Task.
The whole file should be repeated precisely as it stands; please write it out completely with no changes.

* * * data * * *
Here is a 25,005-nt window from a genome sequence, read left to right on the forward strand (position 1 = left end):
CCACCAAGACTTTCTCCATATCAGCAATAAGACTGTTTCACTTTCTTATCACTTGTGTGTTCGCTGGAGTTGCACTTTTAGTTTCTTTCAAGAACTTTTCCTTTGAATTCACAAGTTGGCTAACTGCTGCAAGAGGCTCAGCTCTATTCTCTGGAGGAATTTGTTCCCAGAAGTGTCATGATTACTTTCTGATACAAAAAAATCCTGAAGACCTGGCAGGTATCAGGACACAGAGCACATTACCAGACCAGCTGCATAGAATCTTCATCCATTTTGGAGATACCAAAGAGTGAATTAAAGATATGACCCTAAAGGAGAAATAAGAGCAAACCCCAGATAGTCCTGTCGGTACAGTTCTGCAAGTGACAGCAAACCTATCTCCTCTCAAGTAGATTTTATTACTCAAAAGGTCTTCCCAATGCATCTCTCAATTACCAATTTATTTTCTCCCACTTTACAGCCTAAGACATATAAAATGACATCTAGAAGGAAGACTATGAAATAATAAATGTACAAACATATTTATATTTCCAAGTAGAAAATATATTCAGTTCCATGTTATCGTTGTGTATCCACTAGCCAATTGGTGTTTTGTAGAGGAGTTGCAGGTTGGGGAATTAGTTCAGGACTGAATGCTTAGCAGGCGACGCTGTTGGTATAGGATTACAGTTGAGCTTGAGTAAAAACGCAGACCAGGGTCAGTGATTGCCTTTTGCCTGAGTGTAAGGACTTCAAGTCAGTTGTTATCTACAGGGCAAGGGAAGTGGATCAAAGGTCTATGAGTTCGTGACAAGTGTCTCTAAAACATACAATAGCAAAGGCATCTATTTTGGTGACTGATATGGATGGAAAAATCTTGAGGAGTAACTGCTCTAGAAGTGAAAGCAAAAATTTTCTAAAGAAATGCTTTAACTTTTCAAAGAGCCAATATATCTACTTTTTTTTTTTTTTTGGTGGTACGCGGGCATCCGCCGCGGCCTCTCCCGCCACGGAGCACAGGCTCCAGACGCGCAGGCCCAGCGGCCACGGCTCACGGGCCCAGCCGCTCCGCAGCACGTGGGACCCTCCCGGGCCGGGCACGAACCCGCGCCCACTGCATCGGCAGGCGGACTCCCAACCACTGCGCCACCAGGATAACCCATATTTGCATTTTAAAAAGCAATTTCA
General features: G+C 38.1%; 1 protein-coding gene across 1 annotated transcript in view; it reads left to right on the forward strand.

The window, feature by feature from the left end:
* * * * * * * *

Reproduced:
Here is a 25,005-nt window from a genome sequence, read left to right on the forward strand (position 1 = left end):
CCACCAAGACTTTCTCCATATCAGCAATAAGACTGTTTCACTTTCTTATCACTTGTGTGTTCGCTGGAGTTGCACTTTTAGTTTCTTTCAAGAACTTTTCCTTTGAATTCACAAGTTGGCTAACTGCTGCAAGAGGCTCAGCTCTATTCTCTGGAGGAATTTGTTCCCAGAAGTGTCATGATTACTTTCTGATACAAAAAAATCCTGAAGACCTGGCAGGTATCAGGACACAGAGCACATTACCAGACCAGCTGCATAGAATCTTCATCCATTTTGGAGATACCAAAGAGTGAATTAAAGATATGACCCTAAAGGAGAAATAAGAGCAAACCCCAGATAGTCCTGTCGGTACAGTTCTGCAAGTGACAGCAAACCTATCTCCTCTCAAGTAGATTTTATTACTCAAAAGGTCTTCCCAATGCATCTCTCAATTACCAATTTATTTTCTCCCACTTTACAGCCTAAGACATATAAAATGACATCTAGAAGGAAGACTATGAAATAATAAATGTACAAACATATTTATATTTCCAAGTAGAAAATATATTCAGTTCCATGTTATCGTTGTGTATCCACTAGCCAATTGGTGTTTTGTAGAGGAGTTGCAGGTTGGGGAATTAGTTCAGGACTGAATGCTTAGCAGGCGACGCTGTTGGTATAGGATTACAGTTGAGCTTGAGTAAAAACGCAGACCAGGGTCAGTGATTGCCTTTTGCCTGAGTGTAAGGACTTCAAGTCAGTTGTTATCTACAGGGCAAGGGAAGTGGATCAAAGGTCTATGAGTTCGTGACAAGTGTCTCTAAAACATACAATAGCAAAGGCATCTATTTTGGTGACTGATATGGATGGAAAAATCTTGAGGAGTAACTGCTCTAGAAGTGAAAGCAAAAATTTTCTAAAGAAATGCTTTAACTTTTCAAAGAGCCAATATATCTACTTTTTTTTTTTTTTTGGTGGTACGCGGGCATCCGCCGCGGCCTCTCCCGCCACGGAGCACAGGCTCCAGACGCGCAGGCCCAGCGGCCACGGCTCACGGGCCCAGCCGCTCCGCAGCACGTGGGACCCTCCCGGGCCGGGCACGAACCCGCGCCCACTGCATCGGCAGGCGGACTCCCAACCACTGCGCCACCAGGATAACCCATATTTGCATTTTAAAAAGCAATTTCA
General features: G+C 38.1%; 1 protein-coding gene across 1 annotated transcript in view; it reads left to right on the forward strand.

The window, feature by feature from the left end: